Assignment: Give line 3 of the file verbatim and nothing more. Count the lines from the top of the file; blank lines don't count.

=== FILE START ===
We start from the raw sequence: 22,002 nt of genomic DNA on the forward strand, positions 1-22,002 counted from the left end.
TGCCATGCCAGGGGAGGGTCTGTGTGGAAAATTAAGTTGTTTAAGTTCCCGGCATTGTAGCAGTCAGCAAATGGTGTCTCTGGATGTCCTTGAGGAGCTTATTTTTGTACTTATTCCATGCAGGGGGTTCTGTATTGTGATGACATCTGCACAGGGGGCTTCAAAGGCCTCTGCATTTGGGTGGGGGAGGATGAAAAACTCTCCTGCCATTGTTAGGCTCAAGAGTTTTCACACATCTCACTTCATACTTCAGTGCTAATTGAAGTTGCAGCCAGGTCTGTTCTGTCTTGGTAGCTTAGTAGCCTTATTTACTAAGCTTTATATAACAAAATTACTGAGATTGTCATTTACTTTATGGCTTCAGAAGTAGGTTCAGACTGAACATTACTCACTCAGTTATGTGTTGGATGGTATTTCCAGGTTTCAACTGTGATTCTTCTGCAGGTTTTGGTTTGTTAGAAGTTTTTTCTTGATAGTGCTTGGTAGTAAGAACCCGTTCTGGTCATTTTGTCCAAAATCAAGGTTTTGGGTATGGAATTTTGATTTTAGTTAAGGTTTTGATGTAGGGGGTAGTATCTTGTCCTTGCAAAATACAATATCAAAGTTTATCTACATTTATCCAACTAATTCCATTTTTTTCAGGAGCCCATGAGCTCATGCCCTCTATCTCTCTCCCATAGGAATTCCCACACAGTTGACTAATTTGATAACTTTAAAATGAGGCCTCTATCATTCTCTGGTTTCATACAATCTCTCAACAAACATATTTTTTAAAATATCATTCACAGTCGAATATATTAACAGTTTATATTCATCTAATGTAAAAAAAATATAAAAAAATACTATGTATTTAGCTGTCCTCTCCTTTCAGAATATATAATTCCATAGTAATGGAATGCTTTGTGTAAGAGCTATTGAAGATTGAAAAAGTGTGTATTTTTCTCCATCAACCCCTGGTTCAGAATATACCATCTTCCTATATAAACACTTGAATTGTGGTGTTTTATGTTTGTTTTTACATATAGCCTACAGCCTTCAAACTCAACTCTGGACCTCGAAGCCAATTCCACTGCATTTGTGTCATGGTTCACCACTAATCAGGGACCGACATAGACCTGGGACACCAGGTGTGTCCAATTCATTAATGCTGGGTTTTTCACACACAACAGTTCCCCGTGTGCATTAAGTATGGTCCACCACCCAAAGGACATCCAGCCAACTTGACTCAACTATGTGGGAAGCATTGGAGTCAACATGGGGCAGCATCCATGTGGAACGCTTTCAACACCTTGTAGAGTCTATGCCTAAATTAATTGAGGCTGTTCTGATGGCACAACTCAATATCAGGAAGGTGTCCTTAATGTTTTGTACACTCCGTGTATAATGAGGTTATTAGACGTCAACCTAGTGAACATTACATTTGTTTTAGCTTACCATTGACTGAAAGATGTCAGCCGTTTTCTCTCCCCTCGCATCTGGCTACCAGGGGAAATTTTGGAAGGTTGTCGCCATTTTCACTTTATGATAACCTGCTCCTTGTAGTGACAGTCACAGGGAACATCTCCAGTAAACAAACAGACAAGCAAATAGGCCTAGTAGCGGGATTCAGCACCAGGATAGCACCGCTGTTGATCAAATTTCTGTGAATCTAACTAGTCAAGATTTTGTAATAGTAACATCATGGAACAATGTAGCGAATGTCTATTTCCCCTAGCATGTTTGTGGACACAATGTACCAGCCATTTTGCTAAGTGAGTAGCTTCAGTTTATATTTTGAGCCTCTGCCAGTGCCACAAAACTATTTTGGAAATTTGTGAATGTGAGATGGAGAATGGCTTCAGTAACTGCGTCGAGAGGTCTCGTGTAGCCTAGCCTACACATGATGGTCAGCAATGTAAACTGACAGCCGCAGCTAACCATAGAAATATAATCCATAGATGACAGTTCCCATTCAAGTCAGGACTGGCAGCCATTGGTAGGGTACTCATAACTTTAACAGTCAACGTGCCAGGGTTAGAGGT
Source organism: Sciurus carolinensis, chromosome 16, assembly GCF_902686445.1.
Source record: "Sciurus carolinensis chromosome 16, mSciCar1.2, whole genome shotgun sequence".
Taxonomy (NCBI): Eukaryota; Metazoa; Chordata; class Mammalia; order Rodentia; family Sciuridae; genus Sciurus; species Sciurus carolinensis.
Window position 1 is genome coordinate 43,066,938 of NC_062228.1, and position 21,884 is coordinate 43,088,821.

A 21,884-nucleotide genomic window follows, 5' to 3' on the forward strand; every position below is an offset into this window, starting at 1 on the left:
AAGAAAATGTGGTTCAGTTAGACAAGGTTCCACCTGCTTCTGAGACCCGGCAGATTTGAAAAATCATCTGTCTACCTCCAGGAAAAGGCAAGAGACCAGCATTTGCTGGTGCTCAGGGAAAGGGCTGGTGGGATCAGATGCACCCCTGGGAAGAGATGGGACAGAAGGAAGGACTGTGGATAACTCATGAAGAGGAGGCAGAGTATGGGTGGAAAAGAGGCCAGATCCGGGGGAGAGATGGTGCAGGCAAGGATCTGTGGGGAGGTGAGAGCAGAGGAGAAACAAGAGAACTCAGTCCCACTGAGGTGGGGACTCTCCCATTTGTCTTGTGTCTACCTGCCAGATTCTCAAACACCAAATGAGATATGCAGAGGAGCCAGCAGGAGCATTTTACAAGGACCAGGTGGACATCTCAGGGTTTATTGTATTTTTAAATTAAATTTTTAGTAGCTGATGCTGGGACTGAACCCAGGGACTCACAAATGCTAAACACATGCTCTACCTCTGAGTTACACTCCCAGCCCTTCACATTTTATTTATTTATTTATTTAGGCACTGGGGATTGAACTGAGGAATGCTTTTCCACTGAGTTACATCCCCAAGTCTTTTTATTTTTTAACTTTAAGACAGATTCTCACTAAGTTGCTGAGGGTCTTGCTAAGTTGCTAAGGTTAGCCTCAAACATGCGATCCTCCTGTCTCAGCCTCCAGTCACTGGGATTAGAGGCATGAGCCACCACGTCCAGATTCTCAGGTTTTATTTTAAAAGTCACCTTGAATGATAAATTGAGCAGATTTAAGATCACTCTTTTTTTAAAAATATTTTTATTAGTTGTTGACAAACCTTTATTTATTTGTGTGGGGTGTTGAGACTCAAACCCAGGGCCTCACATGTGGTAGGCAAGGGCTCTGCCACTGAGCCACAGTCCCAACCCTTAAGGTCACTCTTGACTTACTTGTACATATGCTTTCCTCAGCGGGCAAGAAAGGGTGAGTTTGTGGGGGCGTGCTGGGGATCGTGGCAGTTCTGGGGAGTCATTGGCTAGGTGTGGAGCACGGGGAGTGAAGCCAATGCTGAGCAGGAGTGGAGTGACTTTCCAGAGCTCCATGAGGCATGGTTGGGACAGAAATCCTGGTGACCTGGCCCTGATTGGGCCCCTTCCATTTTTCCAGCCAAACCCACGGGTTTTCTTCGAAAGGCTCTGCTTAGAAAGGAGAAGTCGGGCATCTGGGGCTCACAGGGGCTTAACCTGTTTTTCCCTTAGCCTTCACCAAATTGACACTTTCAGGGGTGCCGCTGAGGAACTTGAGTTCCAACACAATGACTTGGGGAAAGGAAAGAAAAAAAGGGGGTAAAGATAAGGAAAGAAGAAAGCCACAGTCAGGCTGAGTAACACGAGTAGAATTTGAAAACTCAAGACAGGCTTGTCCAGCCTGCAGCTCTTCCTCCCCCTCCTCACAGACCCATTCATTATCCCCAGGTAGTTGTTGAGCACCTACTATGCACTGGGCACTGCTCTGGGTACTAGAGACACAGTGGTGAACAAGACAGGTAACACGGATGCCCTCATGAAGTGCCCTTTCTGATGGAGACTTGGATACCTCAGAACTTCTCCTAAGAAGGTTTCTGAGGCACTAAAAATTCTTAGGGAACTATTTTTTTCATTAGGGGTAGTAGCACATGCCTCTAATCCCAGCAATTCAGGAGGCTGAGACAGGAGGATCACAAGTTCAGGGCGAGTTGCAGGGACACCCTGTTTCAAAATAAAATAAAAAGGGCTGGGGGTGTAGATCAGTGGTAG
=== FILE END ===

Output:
Source organism: Sciurus carolinensis, chromosome 16, assembly GCF_902686445.1.